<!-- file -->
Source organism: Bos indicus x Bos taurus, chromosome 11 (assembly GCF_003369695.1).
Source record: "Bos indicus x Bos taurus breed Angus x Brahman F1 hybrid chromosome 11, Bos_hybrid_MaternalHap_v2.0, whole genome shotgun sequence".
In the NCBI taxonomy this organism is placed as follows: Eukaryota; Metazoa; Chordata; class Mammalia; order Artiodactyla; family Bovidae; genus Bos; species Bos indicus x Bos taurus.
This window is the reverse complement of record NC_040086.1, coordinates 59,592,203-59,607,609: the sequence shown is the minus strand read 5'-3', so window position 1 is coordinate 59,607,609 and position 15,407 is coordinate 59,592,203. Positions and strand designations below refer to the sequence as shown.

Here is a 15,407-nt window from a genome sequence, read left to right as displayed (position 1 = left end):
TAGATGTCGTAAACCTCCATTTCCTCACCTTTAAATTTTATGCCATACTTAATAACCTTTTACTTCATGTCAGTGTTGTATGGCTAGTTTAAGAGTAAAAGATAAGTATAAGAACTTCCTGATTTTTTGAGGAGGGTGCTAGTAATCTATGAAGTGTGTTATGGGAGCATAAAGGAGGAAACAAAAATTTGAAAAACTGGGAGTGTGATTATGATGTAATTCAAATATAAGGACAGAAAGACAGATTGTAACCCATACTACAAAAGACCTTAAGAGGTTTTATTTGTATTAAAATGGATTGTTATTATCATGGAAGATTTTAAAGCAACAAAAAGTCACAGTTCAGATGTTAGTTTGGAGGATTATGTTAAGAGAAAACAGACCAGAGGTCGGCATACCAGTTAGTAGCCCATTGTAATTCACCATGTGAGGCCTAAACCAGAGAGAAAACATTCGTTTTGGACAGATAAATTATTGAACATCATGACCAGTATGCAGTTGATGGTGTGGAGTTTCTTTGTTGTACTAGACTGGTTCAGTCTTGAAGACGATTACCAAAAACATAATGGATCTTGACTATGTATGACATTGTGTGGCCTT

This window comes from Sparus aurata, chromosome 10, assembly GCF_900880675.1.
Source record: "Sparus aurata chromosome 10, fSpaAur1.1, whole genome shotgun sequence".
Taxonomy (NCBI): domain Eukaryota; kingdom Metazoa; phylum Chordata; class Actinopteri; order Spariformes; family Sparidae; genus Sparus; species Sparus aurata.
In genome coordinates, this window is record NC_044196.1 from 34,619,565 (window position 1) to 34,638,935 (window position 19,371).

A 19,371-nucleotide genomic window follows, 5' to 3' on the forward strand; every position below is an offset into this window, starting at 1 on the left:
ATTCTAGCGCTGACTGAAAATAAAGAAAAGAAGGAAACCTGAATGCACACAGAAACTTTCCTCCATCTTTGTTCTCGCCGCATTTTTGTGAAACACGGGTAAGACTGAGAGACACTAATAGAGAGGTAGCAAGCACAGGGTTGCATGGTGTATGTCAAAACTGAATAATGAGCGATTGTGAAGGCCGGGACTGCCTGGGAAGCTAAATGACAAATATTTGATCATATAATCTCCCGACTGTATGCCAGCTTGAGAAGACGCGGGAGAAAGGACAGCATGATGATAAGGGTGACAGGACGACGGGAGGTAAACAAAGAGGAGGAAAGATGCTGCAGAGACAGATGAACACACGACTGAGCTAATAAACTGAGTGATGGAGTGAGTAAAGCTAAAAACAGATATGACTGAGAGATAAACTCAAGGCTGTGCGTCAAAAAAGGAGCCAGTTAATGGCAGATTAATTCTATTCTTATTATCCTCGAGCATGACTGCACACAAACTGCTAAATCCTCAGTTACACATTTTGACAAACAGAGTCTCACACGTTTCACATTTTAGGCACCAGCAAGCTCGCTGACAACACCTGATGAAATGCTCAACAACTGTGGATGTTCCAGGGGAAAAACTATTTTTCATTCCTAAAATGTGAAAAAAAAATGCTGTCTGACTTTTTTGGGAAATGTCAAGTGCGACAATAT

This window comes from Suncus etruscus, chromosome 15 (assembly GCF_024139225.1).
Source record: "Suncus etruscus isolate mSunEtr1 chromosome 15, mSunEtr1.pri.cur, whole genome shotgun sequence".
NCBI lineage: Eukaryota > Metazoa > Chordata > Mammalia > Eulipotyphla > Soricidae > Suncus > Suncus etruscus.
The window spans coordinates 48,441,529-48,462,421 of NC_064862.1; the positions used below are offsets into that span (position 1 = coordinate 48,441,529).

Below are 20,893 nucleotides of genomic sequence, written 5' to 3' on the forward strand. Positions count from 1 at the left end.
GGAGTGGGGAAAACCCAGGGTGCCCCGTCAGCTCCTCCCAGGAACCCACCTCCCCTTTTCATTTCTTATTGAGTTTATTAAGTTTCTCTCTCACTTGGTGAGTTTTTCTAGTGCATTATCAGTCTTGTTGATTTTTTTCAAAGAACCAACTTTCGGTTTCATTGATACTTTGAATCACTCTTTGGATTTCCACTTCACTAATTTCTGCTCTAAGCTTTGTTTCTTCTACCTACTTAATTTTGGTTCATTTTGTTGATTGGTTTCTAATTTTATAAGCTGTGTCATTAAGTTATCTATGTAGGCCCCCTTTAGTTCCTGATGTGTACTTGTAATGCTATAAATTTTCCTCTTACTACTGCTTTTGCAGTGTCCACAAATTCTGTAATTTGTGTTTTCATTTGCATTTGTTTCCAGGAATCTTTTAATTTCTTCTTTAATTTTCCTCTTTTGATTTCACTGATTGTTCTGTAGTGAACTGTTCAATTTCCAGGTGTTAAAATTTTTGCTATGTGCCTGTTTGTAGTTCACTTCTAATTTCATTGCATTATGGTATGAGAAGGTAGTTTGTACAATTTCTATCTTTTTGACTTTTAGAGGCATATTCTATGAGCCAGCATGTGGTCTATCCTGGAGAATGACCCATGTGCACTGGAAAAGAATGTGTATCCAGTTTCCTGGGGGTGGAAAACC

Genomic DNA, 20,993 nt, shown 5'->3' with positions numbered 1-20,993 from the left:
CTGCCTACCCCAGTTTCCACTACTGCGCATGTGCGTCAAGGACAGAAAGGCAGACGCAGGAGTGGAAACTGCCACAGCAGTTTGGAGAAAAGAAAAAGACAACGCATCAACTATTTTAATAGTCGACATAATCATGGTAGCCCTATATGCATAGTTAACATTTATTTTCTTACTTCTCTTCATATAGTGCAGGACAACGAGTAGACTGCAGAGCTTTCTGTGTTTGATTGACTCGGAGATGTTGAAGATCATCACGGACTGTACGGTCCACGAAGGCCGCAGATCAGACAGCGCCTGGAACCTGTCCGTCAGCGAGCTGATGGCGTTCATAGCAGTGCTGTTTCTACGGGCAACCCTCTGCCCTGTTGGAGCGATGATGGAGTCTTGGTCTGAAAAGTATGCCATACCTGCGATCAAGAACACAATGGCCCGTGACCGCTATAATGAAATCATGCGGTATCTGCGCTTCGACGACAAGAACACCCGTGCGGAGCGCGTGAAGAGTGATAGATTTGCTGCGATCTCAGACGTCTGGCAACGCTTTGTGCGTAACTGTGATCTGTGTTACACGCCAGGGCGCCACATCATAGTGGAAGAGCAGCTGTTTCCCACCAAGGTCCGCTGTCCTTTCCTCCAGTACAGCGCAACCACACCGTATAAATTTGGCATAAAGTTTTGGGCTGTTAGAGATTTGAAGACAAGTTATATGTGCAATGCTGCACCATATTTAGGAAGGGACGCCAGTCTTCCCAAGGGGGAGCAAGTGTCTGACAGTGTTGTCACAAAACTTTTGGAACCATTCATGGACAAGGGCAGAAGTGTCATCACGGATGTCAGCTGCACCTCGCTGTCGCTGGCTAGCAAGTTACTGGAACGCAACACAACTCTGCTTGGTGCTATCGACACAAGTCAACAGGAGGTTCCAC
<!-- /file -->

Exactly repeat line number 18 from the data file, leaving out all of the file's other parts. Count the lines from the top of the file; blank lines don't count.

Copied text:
GGAGTGGGGAAAACCCAGGGTGCCCCGTCAGCTCCTCCCAGGAACCCACCTCCCCTTTTCATTTCTTATTGAGTTTATTAAGTTTCTCTCTCACTTGGTGAGTTTTTCTAGTGCATTATCAGTCTTGTTGATTTTTTTCAAAGAACCAACTTTCGGTTTCATTGATACTTTGAATCACTCTTTGGATTTCCACTTCACTAATTTCTGCTCTAAGCTTTGTTTCTTCTACCTACTTAATTTTGGTTCATTTTGTTGATTGGTTTCTAATTTTATAAGCTGTGTCATTAAGTTATCTATGTAGGCCCCCTTTAGTTCCTGATGTGTACTTGTAATGCTATAAATTTTCCTCTTACTACTGCTTTTGCAGTGTCCACAAATTCTGTAATTTGTGTTTTCATTTGCATTTGTTTCCAGGAATCTTTTAATTTCTTCTTTAATTTTCCTCTTTTGATTTCACTGATTGTTCTGTAGTGAACTGTTCAATTTCCAGGTGTTAAAATTTTTGCTATGTGCCTGTTTGTAGTTCACTTCTAATTTCATTGCATTATGGTATGAGAAGGTAGTTTGTACAATTTCTATCTTTTTGACTTTTAGAGGCATATTCTATGAGCCAGCATGTGGTCTATCCTGGAGAATGACCCATGTGCACTGGAAAAGAATGTGTATCCAGTTTCCTGGGGGTGGAAAACC